Slice the steak against the grain into 1/4″ thick slices. Dip the steak pieces into the cornstarch. Let the beef sit for about 10 minutes so that the cornstarch sticks. As the beef sits, heat up about one cup of oil in a wok. Heat the oil over medium heat until it’s nice and hot, but not smoking.

Add the beef to the oil and sauté for just two minutes, or until the beef just begins to darken on the edges. After a couple minutes, use a large slotted spoon to take the meat out and onto paper towels, then add the broccoli and saute until tender crisp (about 3 min.). Remove broccoli and pour out excess oil. The add the meat and broccoli back into the wok and simmer for about one minute. Add the sauce, cook for one minute while stirring, then add all the green onions. Cook for one more minute. Serve over rice.

International Cuisine: Sabse Borani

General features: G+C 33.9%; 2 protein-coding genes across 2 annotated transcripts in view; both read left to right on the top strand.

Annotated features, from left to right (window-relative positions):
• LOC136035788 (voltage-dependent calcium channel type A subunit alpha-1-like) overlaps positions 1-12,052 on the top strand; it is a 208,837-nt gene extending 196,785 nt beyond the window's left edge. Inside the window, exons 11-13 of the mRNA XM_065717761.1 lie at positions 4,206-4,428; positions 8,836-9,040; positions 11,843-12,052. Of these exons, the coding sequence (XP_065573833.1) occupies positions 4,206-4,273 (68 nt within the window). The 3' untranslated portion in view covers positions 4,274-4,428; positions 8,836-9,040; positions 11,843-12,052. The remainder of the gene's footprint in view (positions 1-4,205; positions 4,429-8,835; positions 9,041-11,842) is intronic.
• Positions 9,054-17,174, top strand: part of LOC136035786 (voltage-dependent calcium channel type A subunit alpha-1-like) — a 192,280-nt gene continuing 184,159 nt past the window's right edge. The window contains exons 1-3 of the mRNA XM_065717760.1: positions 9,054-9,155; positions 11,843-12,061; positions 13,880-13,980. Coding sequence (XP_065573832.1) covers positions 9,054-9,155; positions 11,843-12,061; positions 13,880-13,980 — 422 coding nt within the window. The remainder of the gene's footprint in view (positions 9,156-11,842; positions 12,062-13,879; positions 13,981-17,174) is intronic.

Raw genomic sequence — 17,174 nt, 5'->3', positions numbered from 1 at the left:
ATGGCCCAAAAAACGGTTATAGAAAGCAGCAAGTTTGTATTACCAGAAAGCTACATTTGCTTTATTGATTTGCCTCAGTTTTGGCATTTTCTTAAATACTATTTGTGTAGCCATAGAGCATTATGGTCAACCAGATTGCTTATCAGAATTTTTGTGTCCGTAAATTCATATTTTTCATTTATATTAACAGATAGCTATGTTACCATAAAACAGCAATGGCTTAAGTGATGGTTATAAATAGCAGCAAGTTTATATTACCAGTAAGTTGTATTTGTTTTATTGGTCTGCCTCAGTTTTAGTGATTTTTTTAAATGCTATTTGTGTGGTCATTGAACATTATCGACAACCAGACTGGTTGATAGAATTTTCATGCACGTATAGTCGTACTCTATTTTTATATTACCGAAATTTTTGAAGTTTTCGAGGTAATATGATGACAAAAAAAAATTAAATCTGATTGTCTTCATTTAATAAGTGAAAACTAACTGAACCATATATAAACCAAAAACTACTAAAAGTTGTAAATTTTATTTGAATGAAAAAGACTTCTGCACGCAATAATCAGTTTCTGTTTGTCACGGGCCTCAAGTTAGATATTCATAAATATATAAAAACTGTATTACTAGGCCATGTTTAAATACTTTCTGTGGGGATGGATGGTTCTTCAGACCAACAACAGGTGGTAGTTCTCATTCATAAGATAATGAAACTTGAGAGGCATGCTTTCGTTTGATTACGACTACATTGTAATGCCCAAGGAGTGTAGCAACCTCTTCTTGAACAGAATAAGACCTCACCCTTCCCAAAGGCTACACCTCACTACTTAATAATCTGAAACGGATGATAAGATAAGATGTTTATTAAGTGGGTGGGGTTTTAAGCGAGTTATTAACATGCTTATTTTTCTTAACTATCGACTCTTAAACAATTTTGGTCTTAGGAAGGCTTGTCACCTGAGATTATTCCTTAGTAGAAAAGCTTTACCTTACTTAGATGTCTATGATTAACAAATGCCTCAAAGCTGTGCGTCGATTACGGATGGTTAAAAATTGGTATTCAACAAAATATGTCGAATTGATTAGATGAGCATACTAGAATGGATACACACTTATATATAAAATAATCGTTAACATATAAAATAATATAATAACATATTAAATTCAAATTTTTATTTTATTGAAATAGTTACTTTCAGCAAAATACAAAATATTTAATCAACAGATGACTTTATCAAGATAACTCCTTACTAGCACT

I know, I know,  I said it would be market fresh but a girl can change her mind, right? My boys and I made this yummy dish last week during our study of Afghanistan. I found the recipe online and we all loved it! I served it on naan and as much as I would love to impress you and say that I made the wonderful onion naan, it would be a lie….it was a mix. There, I admitted it. 🙂 It worked out great and since my kiddos were helping, it made the process more age appropriate for them. Perhaps the making of naan from scratch will occur one of these days. In the mean time, this was easy and fabulous.


Sabse Borani

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4 cups fresh spinach leaves, chopped
1 medium onion, thinly sliced
2 cloves garlic, minced
2 tbsp. vegetable oil
1 cup lightly drained plain yogurt (drain about 1 hr – easiest method is to place the yogurt in a coffee filter and let stand)

Place damp spinach in a skillet and cook until wilted (can cover). Drain and squeeze to remove excess water. Heat oil in a large skillet, sauté onion at low heat until golden, add garlic and sauté briefly, then add spinach, and cook for a minute or two more. Let cool. In a bowl, smooth yogurt and add spinach mixture. Season with salt and pepper.